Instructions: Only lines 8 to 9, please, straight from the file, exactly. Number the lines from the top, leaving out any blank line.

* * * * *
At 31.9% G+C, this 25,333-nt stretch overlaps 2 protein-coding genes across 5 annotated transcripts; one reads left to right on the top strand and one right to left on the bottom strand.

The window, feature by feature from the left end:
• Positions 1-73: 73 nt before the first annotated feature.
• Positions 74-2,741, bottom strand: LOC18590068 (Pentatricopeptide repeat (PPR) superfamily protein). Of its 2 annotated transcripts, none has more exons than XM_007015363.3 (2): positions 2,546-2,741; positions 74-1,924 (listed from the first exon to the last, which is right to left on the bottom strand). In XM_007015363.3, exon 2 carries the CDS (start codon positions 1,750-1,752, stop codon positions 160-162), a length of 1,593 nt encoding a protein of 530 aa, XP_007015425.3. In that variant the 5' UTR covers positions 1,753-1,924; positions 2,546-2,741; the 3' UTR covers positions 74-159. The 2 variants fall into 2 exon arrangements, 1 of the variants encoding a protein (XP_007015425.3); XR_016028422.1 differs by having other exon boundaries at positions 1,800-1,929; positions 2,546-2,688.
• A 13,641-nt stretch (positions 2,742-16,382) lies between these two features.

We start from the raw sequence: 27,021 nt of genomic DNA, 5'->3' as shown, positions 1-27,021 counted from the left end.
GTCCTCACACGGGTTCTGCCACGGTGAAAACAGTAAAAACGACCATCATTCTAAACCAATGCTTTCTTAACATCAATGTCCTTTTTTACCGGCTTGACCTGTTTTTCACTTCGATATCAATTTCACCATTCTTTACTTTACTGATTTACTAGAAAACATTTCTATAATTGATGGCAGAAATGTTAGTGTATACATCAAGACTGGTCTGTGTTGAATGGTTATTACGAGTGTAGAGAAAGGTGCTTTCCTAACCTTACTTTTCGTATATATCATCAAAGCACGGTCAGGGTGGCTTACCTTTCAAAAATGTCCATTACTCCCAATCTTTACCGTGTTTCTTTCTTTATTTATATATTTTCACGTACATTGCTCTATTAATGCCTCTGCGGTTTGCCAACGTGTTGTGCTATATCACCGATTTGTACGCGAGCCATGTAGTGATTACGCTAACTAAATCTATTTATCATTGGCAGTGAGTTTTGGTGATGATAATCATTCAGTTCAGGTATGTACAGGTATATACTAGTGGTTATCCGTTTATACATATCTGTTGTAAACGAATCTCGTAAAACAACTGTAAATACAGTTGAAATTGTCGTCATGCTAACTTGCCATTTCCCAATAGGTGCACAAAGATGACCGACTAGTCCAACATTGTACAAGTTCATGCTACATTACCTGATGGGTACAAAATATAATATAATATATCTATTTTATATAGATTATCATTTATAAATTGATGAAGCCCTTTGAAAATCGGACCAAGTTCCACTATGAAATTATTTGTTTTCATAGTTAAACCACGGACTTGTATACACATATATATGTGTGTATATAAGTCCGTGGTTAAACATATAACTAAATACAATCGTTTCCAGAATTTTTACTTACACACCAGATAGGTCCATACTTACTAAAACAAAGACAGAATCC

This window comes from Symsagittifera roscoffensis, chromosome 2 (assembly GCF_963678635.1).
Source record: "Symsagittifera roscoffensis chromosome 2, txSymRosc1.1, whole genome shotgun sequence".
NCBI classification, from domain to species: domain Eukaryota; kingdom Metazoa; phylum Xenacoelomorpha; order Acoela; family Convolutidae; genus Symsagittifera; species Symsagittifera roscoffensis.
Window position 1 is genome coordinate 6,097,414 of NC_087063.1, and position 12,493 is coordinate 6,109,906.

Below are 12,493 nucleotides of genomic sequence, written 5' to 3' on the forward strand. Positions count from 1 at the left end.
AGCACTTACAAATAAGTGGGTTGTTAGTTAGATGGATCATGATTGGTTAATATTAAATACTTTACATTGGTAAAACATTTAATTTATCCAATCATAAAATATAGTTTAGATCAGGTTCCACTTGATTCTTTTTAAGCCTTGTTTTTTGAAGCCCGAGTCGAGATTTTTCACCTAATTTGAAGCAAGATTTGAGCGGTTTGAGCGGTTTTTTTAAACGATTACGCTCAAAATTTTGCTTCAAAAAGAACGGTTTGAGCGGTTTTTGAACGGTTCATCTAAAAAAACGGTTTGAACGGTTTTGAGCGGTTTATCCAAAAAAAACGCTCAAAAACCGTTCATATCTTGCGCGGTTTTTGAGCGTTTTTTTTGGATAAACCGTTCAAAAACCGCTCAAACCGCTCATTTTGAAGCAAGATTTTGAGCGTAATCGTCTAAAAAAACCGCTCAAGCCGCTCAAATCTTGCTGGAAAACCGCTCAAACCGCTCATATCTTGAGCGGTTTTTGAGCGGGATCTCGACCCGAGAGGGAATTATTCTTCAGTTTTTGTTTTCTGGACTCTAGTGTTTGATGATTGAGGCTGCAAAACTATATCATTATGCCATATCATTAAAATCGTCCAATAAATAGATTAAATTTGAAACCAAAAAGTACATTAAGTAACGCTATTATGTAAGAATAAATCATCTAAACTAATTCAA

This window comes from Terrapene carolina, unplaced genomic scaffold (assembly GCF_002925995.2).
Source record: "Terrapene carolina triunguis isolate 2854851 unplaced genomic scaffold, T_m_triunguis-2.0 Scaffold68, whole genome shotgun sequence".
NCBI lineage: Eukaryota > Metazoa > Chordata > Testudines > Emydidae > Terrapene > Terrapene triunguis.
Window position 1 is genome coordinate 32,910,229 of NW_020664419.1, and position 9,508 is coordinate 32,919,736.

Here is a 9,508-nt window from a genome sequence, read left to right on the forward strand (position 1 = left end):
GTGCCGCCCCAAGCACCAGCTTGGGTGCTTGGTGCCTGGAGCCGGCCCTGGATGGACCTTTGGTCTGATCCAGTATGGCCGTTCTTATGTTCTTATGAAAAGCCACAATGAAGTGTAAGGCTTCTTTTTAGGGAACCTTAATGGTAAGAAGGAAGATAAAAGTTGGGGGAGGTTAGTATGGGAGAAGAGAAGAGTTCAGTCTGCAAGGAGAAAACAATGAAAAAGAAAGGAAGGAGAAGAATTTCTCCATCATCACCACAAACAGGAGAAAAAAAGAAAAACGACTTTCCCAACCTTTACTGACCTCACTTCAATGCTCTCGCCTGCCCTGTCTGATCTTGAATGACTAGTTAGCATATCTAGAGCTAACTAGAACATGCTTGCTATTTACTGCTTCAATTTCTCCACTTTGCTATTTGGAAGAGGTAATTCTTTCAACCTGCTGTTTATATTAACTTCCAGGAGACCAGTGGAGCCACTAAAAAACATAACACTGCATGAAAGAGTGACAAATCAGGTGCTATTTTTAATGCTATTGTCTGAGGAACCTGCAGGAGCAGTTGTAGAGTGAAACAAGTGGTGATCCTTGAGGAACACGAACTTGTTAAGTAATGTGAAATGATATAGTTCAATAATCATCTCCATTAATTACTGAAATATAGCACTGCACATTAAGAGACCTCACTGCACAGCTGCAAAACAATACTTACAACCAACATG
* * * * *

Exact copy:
This window comes from Symsagittifera roscoffensis, chromosome 2 (assembly GCF_963678635.1).
Source record: "Symsagittifera roscoffensis chromosome 2, txSymRosc1.1, whole genome shotgun sequence".